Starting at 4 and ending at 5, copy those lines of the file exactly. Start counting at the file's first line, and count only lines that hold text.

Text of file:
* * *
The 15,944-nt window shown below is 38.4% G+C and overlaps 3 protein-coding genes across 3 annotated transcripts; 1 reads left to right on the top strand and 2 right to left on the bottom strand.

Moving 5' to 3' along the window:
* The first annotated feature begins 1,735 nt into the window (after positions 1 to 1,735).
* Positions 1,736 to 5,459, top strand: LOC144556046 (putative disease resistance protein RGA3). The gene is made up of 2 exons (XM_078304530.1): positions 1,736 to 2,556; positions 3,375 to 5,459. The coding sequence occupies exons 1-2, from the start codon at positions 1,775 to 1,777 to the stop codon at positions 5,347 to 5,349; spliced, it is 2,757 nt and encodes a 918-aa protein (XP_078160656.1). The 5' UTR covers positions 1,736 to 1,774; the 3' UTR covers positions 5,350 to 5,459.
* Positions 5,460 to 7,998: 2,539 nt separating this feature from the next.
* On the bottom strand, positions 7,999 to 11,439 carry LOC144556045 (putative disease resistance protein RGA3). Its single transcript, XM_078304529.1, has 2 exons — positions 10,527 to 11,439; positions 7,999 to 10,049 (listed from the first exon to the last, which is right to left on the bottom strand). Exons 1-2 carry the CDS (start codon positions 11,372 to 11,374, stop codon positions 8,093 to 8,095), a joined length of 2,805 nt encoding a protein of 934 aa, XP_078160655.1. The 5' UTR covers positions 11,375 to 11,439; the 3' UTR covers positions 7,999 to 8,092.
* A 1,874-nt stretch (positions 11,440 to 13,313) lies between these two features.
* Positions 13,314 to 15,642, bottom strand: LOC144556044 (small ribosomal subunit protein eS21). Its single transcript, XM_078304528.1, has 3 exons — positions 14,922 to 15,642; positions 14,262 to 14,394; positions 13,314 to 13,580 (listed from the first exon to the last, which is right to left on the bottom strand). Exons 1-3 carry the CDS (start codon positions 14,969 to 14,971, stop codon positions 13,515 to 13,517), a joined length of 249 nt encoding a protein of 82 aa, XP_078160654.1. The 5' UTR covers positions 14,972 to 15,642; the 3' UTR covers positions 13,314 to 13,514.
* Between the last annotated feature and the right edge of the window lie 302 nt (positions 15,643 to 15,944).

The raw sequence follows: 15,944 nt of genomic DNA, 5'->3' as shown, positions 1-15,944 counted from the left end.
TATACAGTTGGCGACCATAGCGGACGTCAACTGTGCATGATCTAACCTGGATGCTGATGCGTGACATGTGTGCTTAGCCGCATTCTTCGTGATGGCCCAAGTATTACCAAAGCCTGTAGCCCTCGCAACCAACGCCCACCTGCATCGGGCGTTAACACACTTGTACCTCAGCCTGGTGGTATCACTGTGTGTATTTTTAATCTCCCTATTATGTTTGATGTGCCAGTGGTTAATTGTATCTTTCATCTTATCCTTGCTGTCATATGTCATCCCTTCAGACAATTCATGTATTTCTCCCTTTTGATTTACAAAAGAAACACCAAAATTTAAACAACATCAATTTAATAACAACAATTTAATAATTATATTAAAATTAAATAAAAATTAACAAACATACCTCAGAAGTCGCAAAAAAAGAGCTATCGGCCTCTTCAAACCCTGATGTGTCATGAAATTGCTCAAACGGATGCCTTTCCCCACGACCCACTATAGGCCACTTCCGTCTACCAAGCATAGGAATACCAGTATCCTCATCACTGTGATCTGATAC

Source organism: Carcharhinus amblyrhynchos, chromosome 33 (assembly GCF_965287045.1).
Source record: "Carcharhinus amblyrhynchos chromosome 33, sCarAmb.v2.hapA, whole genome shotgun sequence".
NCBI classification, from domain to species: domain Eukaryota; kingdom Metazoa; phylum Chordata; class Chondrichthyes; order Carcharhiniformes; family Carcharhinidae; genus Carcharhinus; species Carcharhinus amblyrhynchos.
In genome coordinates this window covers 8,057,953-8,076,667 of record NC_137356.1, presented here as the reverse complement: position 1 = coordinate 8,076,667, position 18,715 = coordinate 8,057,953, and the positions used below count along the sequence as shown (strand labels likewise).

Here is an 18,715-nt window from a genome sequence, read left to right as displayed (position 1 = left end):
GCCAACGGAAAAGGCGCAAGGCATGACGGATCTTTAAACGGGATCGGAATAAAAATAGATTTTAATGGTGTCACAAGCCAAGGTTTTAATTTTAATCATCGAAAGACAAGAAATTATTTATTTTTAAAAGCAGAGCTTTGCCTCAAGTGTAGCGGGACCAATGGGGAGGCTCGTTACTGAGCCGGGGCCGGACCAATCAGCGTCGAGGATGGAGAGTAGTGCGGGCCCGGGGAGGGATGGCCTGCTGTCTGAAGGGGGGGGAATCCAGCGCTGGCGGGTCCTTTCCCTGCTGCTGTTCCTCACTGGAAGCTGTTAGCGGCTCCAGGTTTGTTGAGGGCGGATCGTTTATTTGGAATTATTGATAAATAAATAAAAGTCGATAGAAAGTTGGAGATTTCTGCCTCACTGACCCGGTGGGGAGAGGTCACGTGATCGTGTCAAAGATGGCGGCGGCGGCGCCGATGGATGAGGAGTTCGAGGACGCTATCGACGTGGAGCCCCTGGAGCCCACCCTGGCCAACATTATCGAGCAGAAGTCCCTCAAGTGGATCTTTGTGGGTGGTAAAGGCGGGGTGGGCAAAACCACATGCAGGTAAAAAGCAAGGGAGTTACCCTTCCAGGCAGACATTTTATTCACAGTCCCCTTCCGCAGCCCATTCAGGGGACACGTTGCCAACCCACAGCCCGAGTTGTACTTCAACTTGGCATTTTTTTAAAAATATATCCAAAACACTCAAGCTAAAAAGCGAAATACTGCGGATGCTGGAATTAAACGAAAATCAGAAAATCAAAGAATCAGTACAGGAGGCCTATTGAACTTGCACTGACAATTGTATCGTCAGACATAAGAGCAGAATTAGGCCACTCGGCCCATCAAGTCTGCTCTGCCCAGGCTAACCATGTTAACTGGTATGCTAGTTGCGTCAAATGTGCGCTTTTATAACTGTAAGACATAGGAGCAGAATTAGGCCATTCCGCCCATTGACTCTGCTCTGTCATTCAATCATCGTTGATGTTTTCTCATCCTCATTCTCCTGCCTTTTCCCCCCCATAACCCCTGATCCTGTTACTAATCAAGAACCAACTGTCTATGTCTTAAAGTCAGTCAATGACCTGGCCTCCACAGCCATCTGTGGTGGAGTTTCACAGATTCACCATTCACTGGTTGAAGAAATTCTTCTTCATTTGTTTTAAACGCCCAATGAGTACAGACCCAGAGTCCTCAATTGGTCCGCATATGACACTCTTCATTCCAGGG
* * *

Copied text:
* Positions 1,736 to 5,459, top strand: LOC144556046 (putative disease resistance protein RGA3). The gene is made up of 2 exons (XM_078304530.1): positions 1,736 to 2,556; positions 3,375 to 5,459. The coding sequence occupies exons 1-2, from the start codon at positions 1,775 to 1,777 to the stop codon at positions 5,347 to 5,349; spliced, it is 2,757 nt and encodes a 918-aa protein (XP_078160656.1). The 5' UTR covers positions 1,736 to 1,774; the 3' UTR covers positions 5,350 to 5,459.
* Positions 5,460 to 7,998: 2,539 nt separating this feature from the next.